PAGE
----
August 2004

The next morning we ate breakfast at Bob Evans, one of our favorite restaurants. The day was overcast. We arrived at the park at 10:30. The parking lot was just about empty. We strolled leisurely over to Lost Kennywood and sat by the fountains. All was quiet except for the rushing water, when suddenly a voice broke through the PA system and exclaimed, "Good Morning, Kennywood!" The famous march associated with Barnum & Bailey's circus began playing, and the park came to life.

Since there was almost no line, I decided to ride Phantom's Revenge again. Karen passed. One of the park's educational signs in the Phantom's queue line suggested riding toward the middle of the train for more air time. That went against what I knew of coasters. But I figured instead of the very front, I'd try the second seat. I waited only a couple of minutes and was seated next to a young kid. The first drop was smooth. When the train crested the second hill I popped out of my seat, and as we barreled down that enormous drop I floated all the way, though I couldn't understand how that was happening. I was really delighted, though. We zipped through the helix, emerged from the tunnel and then hit those bunny hops. It felt like I was riding a mechanical bull. I'd never been so forcefully thrown into a lap bar -- repeatedly -- on any other coaster. It wasn't painful, but it really was a physical endurance test. I realized why there were so few of those bunny hops; if there were any more riders would herniate themselves. I was really surprised that the second seat produced such severe forces compared with the front. What a potent coaster!

From there we went to one of my favorite rides, the Tumble Bug that Kennywood called The Turtle (for obvious reasons: the tubs were designed to look like turtles). The one at Whalom Park used to be amazing, with stainless steel tubs so that you slid all over the place. Kennywood, though, had placed a material on their seats that was sort of like those non-slip decals for showers. Karen and I sat in an end tub. The ride began by gently rocking back and forth on the track, and then edged forward over the circular undulating course. The ride ran much slower than Whalom's. It also didn't go backwards, but it was a long ride. Instead of sliding around in our tubs, our bodies just sort of lurched forward a bit as we went over the hills. It was sort of a de-fanged Tumble Bug. But as with so much in this park, I was just glad that the ride was still there and was still running.

We then took another fun front seat ride on the Thunderbolt. Some maintenance people were working on the Raging Rapids. The trough was dry. So we took another ride on the nearby Gold Rusher. Oddly, some stunts that had been working the day before weren't working any more. After that, we walked toward Kiddieland. I noticed that the big metal garage doors in front of the game booths were all painted with colorful scenes. I thought that was a really good idea. Instead of making the midway look dead if a game wasn't opened, it added color and beauty.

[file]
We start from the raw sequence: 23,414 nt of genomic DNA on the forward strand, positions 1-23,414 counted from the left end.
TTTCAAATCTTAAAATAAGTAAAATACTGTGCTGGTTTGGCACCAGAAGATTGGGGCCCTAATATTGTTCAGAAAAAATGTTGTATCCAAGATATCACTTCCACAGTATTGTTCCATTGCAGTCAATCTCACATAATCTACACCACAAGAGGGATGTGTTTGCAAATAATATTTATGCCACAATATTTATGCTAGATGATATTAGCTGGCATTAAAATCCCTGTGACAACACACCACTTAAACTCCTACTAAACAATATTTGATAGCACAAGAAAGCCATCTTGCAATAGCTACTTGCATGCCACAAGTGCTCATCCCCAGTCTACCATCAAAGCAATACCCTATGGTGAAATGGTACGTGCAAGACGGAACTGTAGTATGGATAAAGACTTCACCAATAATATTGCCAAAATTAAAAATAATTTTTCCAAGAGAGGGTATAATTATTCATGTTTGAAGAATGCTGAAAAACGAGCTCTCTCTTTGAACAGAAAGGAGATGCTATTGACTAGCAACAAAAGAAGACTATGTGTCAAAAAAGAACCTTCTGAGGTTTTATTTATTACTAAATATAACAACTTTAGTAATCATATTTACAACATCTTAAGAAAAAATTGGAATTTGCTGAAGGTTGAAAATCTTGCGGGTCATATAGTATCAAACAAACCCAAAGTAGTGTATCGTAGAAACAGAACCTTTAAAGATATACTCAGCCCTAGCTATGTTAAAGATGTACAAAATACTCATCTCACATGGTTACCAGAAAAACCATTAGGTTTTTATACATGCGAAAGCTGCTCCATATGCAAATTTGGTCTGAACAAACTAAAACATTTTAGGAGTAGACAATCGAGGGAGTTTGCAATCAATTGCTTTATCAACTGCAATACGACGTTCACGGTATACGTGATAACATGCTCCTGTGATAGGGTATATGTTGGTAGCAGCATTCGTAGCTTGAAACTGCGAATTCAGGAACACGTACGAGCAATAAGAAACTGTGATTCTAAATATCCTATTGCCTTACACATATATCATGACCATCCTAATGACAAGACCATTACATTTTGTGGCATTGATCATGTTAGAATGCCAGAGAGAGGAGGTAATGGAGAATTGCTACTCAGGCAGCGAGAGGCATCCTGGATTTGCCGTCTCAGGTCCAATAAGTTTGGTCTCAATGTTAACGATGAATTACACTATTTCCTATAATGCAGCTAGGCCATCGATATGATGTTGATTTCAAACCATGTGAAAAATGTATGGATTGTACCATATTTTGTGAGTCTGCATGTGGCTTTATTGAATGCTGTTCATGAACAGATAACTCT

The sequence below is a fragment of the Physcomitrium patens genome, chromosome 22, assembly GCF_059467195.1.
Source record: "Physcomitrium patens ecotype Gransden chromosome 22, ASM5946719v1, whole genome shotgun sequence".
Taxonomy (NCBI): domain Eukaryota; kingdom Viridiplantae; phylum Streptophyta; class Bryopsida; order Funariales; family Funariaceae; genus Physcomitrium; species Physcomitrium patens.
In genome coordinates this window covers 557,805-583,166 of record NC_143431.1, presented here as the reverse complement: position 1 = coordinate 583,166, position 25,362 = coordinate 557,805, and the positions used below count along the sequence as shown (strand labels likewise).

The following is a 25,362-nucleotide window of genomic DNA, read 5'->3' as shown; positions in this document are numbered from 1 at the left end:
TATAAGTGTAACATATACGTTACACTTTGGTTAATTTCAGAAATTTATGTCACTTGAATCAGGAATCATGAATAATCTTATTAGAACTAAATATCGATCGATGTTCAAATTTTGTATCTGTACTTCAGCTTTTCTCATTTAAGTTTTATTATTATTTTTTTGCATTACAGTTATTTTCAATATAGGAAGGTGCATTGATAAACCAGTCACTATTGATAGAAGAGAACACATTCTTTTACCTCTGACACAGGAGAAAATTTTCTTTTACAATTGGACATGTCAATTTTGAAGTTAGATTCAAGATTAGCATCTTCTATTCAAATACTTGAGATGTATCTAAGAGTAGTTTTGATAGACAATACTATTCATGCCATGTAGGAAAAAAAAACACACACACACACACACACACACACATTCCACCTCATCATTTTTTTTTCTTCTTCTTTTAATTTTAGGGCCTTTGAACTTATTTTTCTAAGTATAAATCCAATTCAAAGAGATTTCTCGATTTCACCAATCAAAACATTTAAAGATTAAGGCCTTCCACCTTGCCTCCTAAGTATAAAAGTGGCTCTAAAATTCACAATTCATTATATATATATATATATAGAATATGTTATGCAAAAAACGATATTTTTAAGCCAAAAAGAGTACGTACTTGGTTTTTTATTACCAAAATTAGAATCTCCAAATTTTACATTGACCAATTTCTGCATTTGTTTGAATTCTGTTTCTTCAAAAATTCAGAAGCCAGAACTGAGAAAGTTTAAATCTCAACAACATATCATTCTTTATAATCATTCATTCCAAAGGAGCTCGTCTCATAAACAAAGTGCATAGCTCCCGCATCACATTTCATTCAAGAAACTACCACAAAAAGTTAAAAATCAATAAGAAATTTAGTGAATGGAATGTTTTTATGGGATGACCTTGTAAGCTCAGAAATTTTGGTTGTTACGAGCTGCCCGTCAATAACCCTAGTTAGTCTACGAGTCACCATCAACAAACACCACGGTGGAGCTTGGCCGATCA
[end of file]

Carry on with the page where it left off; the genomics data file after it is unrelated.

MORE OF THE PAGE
We took another ride on the train and then walked back to Lost Kennywood to ride the Pittsburgh Plunge. Nobody was in line. We had the boat all to ourselves. It was pulled up the metal lift. We rounded the corner and passed through a cupola. The boat dropped down into the pond. A thick wall of water shot up in front of us, and then collapsed. We were drenched.

I decided to try Exterminator. Karen definitely wanted to avoid that one. I had heard that after Le Cachot, their old dark ride, burned down a few years ago Kennywood had built another dark ride. But I thought it was in the same spot. I wasn't prepared for such a huge installation. As I mentioned earlier, the building didn't look right in that section of the park. It was too "themed." As I entered the queue line, several people in front of me were being ushered into the tunnel beyond. When I approached the the tunnel, the attendant stopped me and sat back down on her stool outside the tunnel. I waited there a few minutes. A line started to form behind me. The attendant stood up, looked around, told me to wait there and then walked off. And wait I did, for about a half-hour. I wondered whether the ride had been shut down. Meanwhile, the line behind me was stretching past the Plunge. There were no other employees around to query. Finally, another attendant showed up and sat on the stool. He didn't look to happy and didn't even acknowledge me. I just kept standing there. Finally without saying a word he made a slight motion with his hand, indicating that I should advance. As I passed him, I mentioned that the other attendant had simply left her post. He didn't seem to care.